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Fruit : Cape Gooseberry

To judge by the name, one might think that the Cape gooseberry was originally from the Cape of South Africa, but it is not.It is a South American native, a member of the potato family that is endemic to that continent, related to tomato, sweet pepper, aubergine and chilli pepper, and the less well-known tomatillo and huckleberry. The botanical name is Physalis pruinosa or Physalis peruviana var. edulis, it has had the name ‘Peruvian ground cherry' and ‘golden berry' is another common name. The Cape gooseberry, contained within a papery Chinese lantern,  is distinctly tomato-like in shape and it is about the size of a cherry tomato. Once you know of its family link with the tomato, you will easily discern the tomato-like acidic tang of the fruit. It is, of course, a fruit, just like the tomato, although it is used mostly as a vegetable, much as the tomato is. It can even be sundried. It has arrived at a food in Europe and in Ireland in relatively recent times, and its use has been largely restricted to a role as garnish on desserts. It is a much more versatile food that that. It is relatively easy to grow successfully, although it has been very little grown in gardens.

Cooking cape gooseberries

Though relatively new, cape gooseberries come from a distinguished family of vegetables, all of which are actually fruits. It could in theory be used in any way that cherry tomatoes are used, fresh or cooked, in salads and stir-fries, even in ice-cream and jam, and very tasty dipped in chocolate. They generally used along with the established vegetables, offering a change of flavour. Cape gooseberry is an excellent source of vitamin C and vitamin A precursor, and a good source of vitamin B-complex with some fibre and calcium.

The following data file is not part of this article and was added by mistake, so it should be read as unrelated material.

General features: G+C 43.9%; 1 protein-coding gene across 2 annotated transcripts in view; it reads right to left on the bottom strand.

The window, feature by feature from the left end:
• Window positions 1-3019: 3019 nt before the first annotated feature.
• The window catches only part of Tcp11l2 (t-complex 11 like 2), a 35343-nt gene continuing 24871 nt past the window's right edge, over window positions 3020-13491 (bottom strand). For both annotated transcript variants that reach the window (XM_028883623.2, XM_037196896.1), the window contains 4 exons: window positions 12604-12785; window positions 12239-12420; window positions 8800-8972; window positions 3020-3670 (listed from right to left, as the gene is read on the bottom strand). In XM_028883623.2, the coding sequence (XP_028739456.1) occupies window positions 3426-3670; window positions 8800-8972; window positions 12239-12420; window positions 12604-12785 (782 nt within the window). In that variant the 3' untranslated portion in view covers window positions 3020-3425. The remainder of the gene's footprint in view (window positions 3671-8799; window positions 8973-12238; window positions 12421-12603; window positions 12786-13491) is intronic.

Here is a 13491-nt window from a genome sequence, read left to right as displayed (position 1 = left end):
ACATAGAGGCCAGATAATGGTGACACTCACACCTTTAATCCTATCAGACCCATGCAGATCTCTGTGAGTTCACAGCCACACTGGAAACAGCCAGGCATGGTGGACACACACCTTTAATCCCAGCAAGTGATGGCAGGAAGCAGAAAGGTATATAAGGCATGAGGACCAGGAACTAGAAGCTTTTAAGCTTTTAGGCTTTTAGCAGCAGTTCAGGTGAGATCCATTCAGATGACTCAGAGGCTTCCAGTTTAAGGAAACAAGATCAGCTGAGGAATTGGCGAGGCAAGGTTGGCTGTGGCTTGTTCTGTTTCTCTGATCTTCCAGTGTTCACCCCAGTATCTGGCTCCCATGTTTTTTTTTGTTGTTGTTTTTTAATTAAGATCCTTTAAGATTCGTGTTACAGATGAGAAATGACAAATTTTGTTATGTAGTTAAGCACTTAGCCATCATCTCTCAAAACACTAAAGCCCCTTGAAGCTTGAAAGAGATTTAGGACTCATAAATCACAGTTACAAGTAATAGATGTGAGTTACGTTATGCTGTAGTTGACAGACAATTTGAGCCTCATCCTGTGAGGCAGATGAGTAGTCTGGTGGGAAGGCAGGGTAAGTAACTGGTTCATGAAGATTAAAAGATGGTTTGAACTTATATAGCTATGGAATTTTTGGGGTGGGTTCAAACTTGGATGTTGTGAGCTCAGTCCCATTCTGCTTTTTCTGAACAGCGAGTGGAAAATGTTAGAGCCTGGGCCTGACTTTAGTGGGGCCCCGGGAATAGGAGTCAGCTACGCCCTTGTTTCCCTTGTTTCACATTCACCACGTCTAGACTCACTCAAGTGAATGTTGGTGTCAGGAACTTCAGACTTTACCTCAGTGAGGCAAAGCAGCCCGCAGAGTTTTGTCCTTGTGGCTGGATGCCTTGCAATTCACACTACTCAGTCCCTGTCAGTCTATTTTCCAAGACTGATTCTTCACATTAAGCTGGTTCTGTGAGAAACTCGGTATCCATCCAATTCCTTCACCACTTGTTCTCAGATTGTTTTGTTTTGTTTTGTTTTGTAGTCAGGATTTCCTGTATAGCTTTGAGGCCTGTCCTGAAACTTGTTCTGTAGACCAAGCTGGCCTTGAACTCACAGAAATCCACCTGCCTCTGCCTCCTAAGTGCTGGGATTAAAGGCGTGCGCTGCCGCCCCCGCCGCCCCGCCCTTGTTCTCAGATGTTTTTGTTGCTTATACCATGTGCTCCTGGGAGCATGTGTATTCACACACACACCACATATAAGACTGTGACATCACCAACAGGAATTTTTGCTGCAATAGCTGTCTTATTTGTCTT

Growing Cape gooseberry

Site and soil: Cape gooseberry, like tomatoes, is not hardy, although some kinds are perhaps hardier than tomato plants. It is grown like tomatoes, either under glass or polythene or in a sunny spot in really good fertile soil.

Varieties: There are no named varieties, as such, it is usually just sold as Cape gooseberry or golden berry. There can be some variation between seed sources, some are tall, other more spreading.

Sowing: Sow the seeds in early to Mid-March, just like tomatoes for indoor or outdoor growing. Sow three seeds to a small pot and pinch out the weakest, leaving one.

Growing on: A greenhouse is not essential but will generally be used. The young plants can be potted as necessary into a larger pot and kept watered and occasionally given some liquid feed, but not grown too soft or lush either, again like tomatoes. If grown to cropping in a greenhouse, they should be planted ut as soon as they are about fifteen centimetres tall.

Transplanting: The young plants can be hardened off and planted out in late May or early June, or a couple of weeks earlier in a mild garden. Choose a sheltered spot.

Watering: Although the cape gooseberry is a resilient plant, tolerant of drought, it benefits from watering in a dry spell. It is a fast grower and can make a very big bushy plant.

Picking: The chinese lantern covers turn papery when the fruit is fully ripe but the fruits can be used before that happens. When they change colour to yellow-orange, they are ripe. Some people like them a little under-ripe, when the taste is more tart. The first fruits can be picked as soon as they are ready as others will continue to ripen and at the end of the season, the remainder can be picked and stored in their papery covers for a couple of months.




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